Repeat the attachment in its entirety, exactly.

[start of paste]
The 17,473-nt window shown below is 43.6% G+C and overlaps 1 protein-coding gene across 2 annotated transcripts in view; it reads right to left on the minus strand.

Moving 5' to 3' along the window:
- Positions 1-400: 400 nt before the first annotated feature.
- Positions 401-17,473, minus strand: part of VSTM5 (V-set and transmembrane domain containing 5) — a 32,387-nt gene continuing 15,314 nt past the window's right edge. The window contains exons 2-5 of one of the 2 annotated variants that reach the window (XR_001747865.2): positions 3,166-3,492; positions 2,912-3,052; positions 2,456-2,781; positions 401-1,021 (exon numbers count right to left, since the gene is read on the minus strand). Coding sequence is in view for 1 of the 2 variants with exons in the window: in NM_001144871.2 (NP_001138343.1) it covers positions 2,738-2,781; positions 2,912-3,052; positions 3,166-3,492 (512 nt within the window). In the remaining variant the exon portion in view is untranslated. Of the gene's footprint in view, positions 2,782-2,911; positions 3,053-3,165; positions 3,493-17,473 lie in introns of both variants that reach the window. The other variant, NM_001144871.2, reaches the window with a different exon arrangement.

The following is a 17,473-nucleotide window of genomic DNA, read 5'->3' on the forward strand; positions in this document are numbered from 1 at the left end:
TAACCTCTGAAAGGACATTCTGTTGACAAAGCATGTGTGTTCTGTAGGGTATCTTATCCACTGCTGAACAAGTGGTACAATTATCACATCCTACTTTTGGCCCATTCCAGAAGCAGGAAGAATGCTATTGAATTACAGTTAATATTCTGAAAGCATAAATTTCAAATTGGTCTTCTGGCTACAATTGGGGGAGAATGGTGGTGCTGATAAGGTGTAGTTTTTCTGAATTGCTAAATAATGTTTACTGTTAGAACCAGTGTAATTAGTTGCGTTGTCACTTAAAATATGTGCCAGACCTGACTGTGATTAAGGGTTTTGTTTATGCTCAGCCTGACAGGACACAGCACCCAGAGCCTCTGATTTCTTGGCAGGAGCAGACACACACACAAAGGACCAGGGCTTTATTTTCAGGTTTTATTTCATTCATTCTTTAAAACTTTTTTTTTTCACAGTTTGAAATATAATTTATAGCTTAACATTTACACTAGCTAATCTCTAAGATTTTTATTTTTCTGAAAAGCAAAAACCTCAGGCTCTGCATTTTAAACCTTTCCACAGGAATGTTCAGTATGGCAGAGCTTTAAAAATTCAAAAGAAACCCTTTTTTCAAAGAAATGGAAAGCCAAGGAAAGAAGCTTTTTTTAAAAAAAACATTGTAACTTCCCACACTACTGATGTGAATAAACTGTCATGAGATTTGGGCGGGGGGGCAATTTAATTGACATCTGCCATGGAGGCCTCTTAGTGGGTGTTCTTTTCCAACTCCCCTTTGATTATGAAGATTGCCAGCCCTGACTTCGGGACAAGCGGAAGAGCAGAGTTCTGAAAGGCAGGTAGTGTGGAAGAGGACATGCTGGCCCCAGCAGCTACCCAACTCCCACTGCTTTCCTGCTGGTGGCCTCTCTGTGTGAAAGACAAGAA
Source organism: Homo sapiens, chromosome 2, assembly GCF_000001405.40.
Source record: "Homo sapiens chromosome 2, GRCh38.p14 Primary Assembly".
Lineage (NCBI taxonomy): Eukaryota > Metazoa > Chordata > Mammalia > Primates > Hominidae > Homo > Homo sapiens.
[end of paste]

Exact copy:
The 17,473-nt window shown below is 43.6% G+C and overlaps 1 protein-coding gene across 2 annotated transcripts in view; it reads right to left on the minus strand.

Moving 5' to 3' along the window:
- Positions 1-400: 400 nt before the first annotated feature.
- Positions 401-17,473, minus strand: part of VSTM5 (V-set and transmembrane domain containing 5) — a 32,387-nt gene continuing 15,314 nt past the window's right edge. The window contains exons 2-5 of one of the 2 annotated variants that reach the window (XR_001747865.2): positions 3,166-3,492; positions 2,912-3,052; positions 2,456-2,781; positions 401-1,021 (exon numbers count right to left, since the gene is read on the minus strand). Coding sequence is in view for 1 of the 2 variants with exons in the window: in NM_001144871.2 (NP_001138343.1) it covers positions 2,738-2,781; positions 2,912-3,052; positions 3,166-3,492 (512 nt within the window). In the remaining variant the exon portion in view is untranslated. Of the gene's footprint in view, positions 2,782-2,911; positions 3,053-3,165; positions 3,493-17,473 lie in introns of both variants that reach the window. The other variant, NM_001144871.2, reaches the window with a different exon arrangement.

The following is a 17,473-nucleotide window of genomic DNA, read 5'->3' on the forward strand; positions in this document are numbered from 1 at the left end:
TAACCTCTGAAAGGACATTCTGTTGACAAAGCATGTGTGTTCTGTAGGGTATCTTATCCACTGCTGAACAAGTGGTACAATTATCACATCCTACTTTTGGCCCATTCCAGAAGCAGGAAGAATGCTATTGAATTACAGTTAATATTCTGAAAGCATAAATTTCAAATTGGTCTTCTGGCTACAATTGGGGGAGAATGGTGGTGCTGATAAGGTGTAGTTTTTCTGAATTGCTAAATAATGTTTACTGTTAGAACCAGTGTAATTAGTTGCGTTGTCACTTAAAATATGTGCCAGACCTGACTGTGATTAAGGGTTTTGTTTATGCTCAGCCTGACAGGACACAGCACCCAGAGCCTCTGATTTCTTGGCAGGAGCAGACACACACACAAAGGACCAGGGCTTTATTTTCAGGTTTTATTTCATTCATTCTTTAAAACTTTTTTTTTTCACAGTTTGAAATATAATTTATAGCTTAACATTTACACTAGCTAATCTCTAAGATTTTTATTTTTCTGAAAAGCAAAAACCTCAGGCTCTGCATTTTAAACCTTTCCACAGGAATGTTCAGTATGGCAGAGCTTTAAAAATTCAAAAGAAACCCTTTTTTCAAAGAAATGGAAAGCCAAGGAAAGAAGCTTTTTTTAAAAAAAACATTGTAACTTCCCACACTACTGATGTGAATAAACTGTCATGAGATTTGGGCGGGGGGGCAATTTAATTGACATCTGCCATGGAGGCCTCTTAGTGGGTGTTCTTTTCCAACTCCCCTTTGATTATGAAGATTGCCAGCCCTGACTTCGGGACAAGCGGAAGAGCAGAGTTCTGAAAGGCAGGTAGTGTGGAAGAGGACATGCTGGCCCCAGCAGCTACCCAACTCCCACTGCTTTCCTGCTGGTGGCCTCTCTGTGTGAAAGACAAGAA
Source organism: Homo sapiens, chromosome 2, assembly GCF_000001405.40.
Source record: "Homo sapiens chromosome 2, GRCh38.p14 Primary Assembly".
Lineage (NCBI taxonomy): Eukaryota > Metazoa > Chordata > Mammalia > Primates > Hominidae > Homo > Homo sapiens.